JoAnna L. McLeod
Washington State University
Patients are at heightened risk of complications while undergoing surgery. The use of a checklist for surgical safety has been utilized to lower these rates of complications. This paper was developed to respond to the question: When health care professionals implement a surgical safety checklist, compared to regular procedure without use of a checklist, do incidence of complications in patients decrease during hospital stay? CINAHL, Pub Med, and the Cochrane Library databases were searched using keywords: checklist, patient safety, surgery, adverse events, and complications for credible publications and retrieved five relevant articles. One out of the five publications is a systematic review and the other four are cohort studies. Four out of the five included studies concluded that implementation of the surgical safety checklist contributed to significant decrease in the rate of patient complications. One studied was inconclusive and concluded that further research needed to be done to better assess the effectiveness of safety checklists. Research supplied sufficient evidence of lowered complications that supports the use of the surgical safety checklist within hospital surgical units. Best practice would be to implement the surgical safety checklist into surgical units. The author recommends that mandating surgery teams to complete simulation training with educational proficiency of the checklist to implement the checklist into best practice.
Surgical Safety Checklists and Patient Safety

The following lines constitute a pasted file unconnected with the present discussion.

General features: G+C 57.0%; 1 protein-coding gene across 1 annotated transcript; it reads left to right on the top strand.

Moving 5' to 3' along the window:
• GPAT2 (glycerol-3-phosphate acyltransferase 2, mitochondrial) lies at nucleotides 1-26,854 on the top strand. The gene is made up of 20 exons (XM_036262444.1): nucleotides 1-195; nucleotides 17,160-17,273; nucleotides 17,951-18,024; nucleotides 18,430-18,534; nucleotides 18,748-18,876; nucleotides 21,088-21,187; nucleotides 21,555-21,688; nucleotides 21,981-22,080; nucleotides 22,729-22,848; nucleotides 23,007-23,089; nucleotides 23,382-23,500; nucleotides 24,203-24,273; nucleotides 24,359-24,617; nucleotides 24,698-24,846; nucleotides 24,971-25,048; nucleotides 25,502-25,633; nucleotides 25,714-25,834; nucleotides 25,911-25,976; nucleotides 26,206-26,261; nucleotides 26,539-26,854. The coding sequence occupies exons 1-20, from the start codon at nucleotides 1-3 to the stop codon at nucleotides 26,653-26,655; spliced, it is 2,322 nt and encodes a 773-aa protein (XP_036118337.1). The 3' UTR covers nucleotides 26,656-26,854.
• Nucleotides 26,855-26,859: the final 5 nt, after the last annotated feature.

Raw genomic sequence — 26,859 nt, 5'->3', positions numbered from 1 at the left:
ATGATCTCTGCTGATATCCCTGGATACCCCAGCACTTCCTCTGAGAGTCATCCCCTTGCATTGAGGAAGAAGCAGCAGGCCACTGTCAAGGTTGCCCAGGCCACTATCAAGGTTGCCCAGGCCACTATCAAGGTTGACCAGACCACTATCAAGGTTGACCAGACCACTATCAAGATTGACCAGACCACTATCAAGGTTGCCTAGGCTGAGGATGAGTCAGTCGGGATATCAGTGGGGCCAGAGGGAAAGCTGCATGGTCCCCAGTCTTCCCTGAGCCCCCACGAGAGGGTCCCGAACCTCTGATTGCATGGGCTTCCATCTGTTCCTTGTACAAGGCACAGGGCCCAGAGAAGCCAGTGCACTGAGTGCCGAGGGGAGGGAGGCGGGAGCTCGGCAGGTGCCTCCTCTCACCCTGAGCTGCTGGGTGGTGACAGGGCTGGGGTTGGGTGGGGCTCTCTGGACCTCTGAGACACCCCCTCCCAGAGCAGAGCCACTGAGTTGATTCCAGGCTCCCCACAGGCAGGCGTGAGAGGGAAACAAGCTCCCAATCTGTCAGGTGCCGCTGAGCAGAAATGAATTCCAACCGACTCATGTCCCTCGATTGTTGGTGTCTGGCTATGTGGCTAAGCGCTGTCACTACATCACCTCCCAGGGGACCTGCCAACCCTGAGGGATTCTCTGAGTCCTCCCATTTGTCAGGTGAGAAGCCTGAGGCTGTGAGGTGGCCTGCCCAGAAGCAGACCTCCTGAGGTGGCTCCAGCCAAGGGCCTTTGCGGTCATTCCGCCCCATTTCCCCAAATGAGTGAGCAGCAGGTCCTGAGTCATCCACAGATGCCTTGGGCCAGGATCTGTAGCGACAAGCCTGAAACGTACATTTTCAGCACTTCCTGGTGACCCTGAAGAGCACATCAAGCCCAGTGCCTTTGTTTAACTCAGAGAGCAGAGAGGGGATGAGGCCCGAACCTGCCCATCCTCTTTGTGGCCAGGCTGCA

Patients undergoing surgical procedures are at a heightened risk for complications and death, although it is unclear whether these risks can be modified with the surgical safety checklist. The purpose of this paper was to respond in part to the question: When health care professionals implement a surgical safety checklist, compared to regular procedure without use of a checklist, do incidence of complications in patients decrease during hospital stay? The Cumulative Index of Nursing and Allied Health Literature (CINAHL), Pub Med, and the Cochrane Library databases were searched using keywords: checklist, patient safety, surgery, adverse events, and complications. Five credible publications were retrieved and assessed for evidence-based data. Of the five credible publications retrieved, one was a Level I systematic review (Ko, Turner & Finnigan 2011). The remaining publications were Level III cohort studies (Weiser et al. 2010), (Haynes et al. 2009), (Panesar et al. 2011), and (Zegers et al. 2011). Ko, Turner, & Finnigan (2011) conducted a quantitative systematic review of 9 cohort studies assessing the effectiveness of a safety checklist within acute hospital settings. Trends across all studies were impossible to summarize due to variations in checklist design, setting, given training, and the outcomes measured. The studies suggest benefits of using safety checklists to improve patient safety, but results should be interpreted with caution due to risks of bias and low level of evidence available. Authors concluded that further research is needed to be able to clearly determine the effectiveness of safety checklists in hospital settings. Weiser, Haynes, Dziekan, Berry, Lipsitz, and Gawande (2010) conducted an applied, longitudinal, quantitative study that measured the effects of a 19-item surgical safety checklist over the rate of patient complications and was approved by the human subjects committees of Harvard School of Public Health and the WHO. Data of clinical process and outcome was prospectively collected from 1750 patients undergoing urgent noncardiac surgery, consecutively admitted within 8 varied hospitals around the world and analyzed with SAS 9.1 statistical software package. The rates of complications and deaths dropped (18.4% to 11.7% [P=0.0001] and 3.7% to 1.4% [P=0.0067] respectively) after introduction of...